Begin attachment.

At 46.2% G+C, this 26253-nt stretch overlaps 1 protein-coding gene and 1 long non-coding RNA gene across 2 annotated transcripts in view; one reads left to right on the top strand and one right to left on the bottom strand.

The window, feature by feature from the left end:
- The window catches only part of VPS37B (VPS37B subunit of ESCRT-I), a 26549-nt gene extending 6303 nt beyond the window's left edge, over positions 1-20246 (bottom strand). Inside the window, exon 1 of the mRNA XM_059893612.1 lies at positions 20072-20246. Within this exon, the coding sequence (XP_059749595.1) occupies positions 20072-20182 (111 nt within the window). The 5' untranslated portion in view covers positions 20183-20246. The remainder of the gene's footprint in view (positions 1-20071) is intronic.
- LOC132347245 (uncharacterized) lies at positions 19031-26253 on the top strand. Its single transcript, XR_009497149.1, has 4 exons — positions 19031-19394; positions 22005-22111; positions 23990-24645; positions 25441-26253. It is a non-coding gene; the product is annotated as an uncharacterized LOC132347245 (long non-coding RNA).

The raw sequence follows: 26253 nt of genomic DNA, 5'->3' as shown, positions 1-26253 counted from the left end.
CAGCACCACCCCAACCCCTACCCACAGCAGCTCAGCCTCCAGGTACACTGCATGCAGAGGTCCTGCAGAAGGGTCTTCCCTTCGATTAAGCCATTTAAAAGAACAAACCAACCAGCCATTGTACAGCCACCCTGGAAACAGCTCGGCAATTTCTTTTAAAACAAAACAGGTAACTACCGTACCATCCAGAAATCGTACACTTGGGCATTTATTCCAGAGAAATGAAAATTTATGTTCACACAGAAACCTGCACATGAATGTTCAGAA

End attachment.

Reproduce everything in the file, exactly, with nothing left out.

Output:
At 46.2% G+C, this 26253-nt stretch overlaps 1 protein-coding gene and 1 long non-coding RNA gene across 2 annotated transcripts in view; one reads left to right on the top strand and one right to left on the bottom strand.

The window, feature by feature from the left end:
- The window catches only part of VPS37B (VPS37B subunit of ESCRT-I), a 26549-nt gene extending 6303 nt beyond the window's left edge, over positions 1-20246 (bottom strand). Inside the window, exon 1 of the mRNA XM_059893612.1 lies at positions 20072-20246. Within this exon, the coding sequence (XP_059749595.1) occupies positions 20072-20182 (111 nt within the window). The 5' untranslated portion in view covers positions 20183-20246. The remainder of the gene's footprint in view (positions 1-20071) is intronic.
- LOC132347245 (uncharacterized) lies at positions 19031-26253 on the top strand. Its single transcript, XR_009497149.1, has 4 exons — positions 19031-19394; positions 22005-22111; positions 23990-24645; positions 25441-26253. It is a non-coding gene; the product is annotated as an uncharacterized LOC132347245 (long non-coding RNA).

The raw sequence follows: 26253 nt of genomic DNA, 5'->3' as shown, positions 1-26253 counted from the left end.
CAGCACCACCCCAACCCCTACCCACAGCAGCTCAGCCTCCAGGTACACTGCATGCAGAGGTCCTGCAGAAGGGTCTTCCCTTCGATTAAGCCATTTAAAAGAACAAACCAACCAGCCATTGTACAGCCACCCTGGAAACAGCTCGGCAATTTCTTTTAAAACAAAACAGGTAACTACCGTACCATCCAGAAATCGTACACTTGGGCATTTATTCCAGAGAAATGAAAATTTATGTTCACACAGAAACCTGCACATGAATGTTCAGAA